Citing Fee Pressures and Limited Resources, Institutional Investors Have Started to Go Passive in Fixed Income

More than a third of investors surveyed by State Street Global Advisors had at least 20 percent of their fixed income portfolios allocated to index strategies.

Illustration by II

Illustration by II

Even as investors embraced passive stock funds, active strategies continued to dominate fixed income — but indexing is making headway.

Amid growing fee pressures and an ever-changing market environment, some institutional investors are looking for more cost-effective ways to allocate to fixed income. In a State Street Global Advisors survey of 700 global institutional investors released Tuesday, 37 percent of respondents said that over a fifth of their fixed income portfolios were allocated to index strategies. This includes 7 percent who said that index strategies comprised over 30 percent of their fixed income portfolios.

The larger the investors, the greater their use of fixed income index strategies. According to the survey, 57 percent of the largest investors — defined at having over $10 billion in assets under management — said they had over one-fifth of their fixed income portfolio allocated to passive strategies.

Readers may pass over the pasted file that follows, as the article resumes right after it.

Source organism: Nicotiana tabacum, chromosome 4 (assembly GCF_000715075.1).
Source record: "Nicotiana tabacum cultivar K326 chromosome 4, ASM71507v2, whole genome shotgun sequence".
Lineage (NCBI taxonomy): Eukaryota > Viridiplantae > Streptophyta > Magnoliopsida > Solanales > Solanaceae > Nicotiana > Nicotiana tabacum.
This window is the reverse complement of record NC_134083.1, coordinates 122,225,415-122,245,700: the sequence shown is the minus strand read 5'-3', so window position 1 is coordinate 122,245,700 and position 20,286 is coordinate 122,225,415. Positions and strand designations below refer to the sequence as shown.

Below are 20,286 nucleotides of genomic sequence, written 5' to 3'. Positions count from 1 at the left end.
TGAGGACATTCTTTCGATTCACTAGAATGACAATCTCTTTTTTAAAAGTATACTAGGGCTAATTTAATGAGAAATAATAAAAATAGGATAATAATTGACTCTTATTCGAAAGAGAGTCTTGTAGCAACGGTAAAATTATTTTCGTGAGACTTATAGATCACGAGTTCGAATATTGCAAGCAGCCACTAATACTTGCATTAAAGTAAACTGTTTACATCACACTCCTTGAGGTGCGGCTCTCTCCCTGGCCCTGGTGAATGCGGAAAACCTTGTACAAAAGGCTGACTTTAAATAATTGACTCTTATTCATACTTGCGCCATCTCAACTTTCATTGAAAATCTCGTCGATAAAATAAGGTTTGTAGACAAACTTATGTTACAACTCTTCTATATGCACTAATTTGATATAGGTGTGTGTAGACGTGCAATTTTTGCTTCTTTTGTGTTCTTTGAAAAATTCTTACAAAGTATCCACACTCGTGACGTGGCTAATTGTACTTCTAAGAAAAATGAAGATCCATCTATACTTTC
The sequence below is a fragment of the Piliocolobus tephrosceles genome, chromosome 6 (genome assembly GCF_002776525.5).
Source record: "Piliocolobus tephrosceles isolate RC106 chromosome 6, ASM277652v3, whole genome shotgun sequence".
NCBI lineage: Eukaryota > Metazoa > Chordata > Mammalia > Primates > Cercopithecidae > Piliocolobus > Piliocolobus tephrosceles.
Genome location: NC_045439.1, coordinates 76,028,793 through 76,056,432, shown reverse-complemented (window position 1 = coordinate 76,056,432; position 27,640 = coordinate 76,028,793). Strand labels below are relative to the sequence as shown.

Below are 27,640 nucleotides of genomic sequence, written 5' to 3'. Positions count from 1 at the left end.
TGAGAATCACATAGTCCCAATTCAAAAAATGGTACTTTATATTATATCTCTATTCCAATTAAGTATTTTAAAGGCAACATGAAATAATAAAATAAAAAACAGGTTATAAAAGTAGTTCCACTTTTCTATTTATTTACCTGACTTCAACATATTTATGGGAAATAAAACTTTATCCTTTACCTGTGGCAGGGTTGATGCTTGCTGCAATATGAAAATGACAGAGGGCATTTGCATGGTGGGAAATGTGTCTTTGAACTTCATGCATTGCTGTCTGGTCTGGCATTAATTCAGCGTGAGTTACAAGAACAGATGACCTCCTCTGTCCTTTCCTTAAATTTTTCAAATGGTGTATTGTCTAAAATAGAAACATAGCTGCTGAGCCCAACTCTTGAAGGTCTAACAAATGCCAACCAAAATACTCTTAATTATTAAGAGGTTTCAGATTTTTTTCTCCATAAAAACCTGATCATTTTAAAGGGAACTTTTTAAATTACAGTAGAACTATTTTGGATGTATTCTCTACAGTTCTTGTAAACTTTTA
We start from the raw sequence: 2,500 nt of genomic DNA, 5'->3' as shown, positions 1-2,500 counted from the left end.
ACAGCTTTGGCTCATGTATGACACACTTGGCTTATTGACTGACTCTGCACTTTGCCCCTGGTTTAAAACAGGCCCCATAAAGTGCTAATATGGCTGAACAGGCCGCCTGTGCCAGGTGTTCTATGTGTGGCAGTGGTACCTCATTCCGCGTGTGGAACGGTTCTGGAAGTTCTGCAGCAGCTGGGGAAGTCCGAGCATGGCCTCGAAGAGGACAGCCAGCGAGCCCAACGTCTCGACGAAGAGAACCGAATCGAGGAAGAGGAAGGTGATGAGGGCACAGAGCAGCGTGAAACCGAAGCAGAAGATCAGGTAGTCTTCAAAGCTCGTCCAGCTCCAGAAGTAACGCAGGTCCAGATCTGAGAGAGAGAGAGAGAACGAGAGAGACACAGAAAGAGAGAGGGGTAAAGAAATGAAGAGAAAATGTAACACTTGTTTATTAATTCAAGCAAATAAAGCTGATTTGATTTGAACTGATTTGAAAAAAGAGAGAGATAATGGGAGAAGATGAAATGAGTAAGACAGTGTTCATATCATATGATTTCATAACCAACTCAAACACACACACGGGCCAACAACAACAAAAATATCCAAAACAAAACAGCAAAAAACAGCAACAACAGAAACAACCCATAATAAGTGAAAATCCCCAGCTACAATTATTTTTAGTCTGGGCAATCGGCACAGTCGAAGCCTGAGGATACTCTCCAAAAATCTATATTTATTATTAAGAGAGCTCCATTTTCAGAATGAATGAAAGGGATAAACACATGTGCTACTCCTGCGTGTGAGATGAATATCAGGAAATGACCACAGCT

State Street defined a fixed income index strategy as any portfolio of fixed income securities that tracks the performance of a market index.

The rise of index investing in fixed income is partly a result of limited resources for investors managing fixed income allocations. For example, 46 percent of respondents said that their organization is “under a lot of pressure to make more effective use of fees in its fixed income allocation,” and 45 percent said that their organization’s “resources for managing [its] fixed income investments are currently very constrained,” the report said.

“Fixed income indexing has developed tremendously in sophistication, scope, and delivery over the past few years,” the report said. “Indexing’s ability to capture the full performance potential of even the most complex fixed income exposures, in a highly cost-effective way, means that active management is no longer the default choice for fixed income investors.”

But don’t expect a complete shift away from active. Over the course of the next year, institutional investors largely aren’t planning on making drastic changes between active and passive strategies. Seventy-six percent of respondents said they plan to maintain their current balance between index allocation and active strategies, while only 14 percent said they plan to meaningfully increase their index allocation.

Respondents who said they plan to increase their index allocation cited improving performance transparency, efficiency, and cost effectiveness as drivers for the change.